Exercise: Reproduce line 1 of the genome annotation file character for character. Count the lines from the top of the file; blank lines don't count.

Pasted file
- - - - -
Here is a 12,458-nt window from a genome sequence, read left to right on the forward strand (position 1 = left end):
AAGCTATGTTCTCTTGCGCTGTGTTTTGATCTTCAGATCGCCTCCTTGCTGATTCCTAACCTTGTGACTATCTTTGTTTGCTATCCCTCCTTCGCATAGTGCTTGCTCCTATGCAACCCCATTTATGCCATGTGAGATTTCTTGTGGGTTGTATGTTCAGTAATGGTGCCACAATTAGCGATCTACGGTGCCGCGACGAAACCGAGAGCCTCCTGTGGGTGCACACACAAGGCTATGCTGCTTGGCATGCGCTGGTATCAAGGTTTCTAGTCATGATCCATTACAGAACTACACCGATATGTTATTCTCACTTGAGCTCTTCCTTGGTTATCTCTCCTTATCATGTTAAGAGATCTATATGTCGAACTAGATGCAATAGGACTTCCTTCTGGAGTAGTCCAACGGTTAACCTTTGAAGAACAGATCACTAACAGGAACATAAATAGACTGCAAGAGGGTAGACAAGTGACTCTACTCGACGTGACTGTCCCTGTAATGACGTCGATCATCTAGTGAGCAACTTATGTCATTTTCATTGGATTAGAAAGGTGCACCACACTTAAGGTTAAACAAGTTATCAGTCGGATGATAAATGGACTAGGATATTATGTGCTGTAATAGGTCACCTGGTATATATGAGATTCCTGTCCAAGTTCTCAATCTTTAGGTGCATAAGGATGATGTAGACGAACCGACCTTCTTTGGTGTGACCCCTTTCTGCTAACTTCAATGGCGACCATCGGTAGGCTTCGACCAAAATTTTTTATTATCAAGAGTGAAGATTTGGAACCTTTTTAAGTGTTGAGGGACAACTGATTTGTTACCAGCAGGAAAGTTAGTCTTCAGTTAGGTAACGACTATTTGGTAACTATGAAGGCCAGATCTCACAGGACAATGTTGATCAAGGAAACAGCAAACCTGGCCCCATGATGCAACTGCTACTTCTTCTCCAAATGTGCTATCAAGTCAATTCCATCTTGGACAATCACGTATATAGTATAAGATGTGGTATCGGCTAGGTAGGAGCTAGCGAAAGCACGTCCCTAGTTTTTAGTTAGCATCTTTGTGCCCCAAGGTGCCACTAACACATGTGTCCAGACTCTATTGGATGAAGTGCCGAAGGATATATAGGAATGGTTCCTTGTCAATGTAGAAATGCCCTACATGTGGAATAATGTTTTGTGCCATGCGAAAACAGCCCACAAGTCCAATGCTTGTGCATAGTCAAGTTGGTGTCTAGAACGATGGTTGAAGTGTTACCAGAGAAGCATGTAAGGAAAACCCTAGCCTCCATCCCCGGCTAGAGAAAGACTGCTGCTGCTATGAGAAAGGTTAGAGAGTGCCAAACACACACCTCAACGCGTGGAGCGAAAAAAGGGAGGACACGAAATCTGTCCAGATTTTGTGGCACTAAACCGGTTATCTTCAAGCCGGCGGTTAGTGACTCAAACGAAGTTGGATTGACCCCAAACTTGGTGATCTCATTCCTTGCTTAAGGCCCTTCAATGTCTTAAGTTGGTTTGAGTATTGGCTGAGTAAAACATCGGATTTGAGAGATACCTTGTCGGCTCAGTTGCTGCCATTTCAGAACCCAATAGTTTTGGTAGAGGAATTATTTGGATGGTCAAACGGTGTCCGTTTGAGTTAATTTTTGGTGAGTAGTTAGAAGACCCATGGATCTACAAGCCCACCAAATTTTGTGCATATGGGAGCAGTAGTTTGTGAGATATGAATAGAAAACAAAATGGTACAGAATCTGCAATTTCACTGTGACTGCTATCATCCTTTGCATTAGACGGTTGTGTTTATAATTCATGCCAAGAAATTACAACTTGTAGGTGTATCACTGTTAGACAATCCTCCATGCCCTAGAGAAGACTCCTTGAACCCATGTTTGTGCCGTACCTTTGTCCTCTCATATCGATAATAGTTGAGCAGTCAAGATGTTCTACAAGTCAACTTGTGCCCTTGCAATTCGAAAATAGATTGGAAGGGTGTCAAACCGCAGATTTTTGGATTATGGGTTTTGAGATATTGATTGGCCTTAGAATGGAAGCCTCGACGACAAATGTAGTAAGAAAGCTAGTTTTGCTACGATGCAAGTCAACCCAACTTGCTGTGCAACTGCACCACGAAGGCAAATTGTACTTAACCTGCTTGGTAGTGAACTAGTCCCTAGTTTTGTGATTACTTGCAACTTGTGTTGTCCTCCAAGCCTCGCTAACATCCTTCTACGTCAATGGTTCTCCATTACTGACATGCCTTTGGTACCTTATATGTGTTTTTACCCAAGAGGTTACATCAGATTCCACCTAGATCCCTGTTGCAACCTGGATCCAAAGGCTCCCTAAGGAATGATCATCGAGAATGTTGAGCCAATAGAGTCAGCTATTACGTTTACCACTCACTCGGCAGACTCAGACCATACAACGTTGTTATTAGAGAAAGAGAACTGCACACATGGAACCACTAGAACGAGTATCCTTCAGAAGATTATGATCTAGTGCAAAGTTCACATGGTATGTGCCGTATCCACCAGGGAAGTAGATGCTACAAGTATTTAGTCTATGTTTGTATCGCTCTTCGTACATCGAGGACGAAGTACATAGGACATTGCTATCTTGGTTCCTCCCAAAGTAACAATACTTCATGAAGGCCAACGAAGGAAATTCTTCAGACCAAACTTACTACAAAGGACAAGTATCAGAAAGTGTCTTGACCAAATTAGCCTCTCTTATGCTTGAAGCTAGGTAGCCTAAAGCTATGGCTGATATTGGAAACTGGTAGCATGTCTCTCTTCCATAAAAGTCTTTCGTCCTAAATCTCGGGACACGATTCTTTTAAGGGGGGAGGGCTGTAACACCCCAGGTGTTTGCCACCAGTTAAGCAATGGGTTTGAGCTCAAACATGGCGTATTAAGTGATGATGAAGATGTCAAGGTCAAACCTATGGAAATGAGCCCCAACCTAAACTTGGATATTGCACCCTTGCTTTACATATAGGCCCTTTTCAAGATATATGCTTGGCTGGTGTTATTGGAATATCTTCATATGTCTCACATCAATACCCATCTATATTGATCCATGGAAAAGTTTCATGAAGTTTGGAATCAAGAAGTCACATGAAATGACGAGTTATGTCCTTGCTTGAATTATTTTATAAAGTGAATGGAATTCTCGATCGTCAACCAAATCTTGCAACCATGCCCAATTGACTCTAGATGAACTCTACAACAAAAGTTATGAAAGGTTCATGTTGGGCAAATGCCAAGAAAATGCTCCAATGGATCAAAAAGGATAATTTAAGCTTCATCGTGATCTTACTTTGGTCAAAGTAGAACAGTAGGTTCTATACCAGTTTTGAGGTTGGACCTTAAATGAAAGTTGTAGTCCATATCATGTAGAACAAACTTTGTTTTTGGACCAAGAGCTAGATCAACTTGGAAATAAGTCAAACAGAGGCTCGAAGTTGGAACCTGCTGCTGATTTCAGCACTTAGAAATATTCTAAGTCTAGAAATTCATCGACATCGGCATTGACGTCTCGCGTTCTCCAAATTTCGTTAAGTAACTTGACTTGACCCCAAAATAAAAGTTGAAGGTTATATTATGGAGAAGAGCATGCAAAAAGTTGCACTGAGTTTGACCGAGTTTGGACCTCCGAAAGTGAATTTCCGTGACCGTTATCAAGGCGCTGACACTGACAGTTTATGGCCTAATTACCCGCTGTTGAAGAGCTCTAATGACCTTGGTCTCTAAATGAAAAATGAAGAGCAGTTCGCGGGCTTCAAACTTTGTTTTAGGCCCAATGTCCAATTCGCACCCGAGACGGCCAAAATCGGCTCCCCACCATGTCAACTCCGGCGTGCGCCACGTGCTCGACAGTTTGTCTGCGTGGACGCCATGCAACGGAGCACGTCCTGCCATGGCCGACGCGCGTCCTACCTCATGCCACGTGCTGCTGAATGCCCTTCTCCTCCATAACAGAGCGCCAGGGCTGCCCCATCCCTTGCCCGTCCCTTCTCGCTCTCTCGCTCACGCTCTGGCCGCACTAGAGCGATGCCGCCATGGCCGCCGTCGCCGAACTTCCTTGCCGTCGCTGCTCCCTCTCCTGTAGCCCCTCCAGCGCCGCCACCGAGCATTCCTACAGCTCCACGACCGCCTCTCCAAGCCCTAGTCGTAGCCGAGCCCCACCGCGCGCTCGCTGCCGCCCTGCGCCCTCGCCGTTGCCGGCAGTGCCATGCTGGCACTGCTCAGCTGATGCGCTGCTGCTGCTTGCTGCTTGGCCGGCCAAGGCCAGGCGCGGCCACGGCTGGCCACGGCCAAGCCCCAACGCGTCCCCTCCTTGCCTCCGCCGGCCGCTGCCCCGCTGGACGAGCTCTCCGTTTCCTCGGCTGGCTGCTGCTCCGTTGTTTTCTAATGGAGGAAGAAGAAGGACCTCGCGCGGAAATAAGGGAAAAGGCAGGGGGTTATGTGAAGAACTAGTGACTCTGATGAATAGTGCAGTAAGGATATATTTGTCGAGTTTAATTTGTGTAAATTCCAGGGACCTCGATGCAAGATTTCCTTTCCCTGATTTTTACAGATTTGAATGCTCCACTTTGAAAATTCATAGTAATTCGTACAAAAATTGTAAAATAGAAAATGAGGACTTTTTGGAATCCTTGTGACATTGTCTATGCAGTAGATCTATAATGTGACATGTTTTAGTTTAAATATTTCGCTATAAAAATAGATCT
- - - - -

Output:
Here is a 12,458-nt window from a genome sequence, read left to right on the forward strand (position 1 = left end):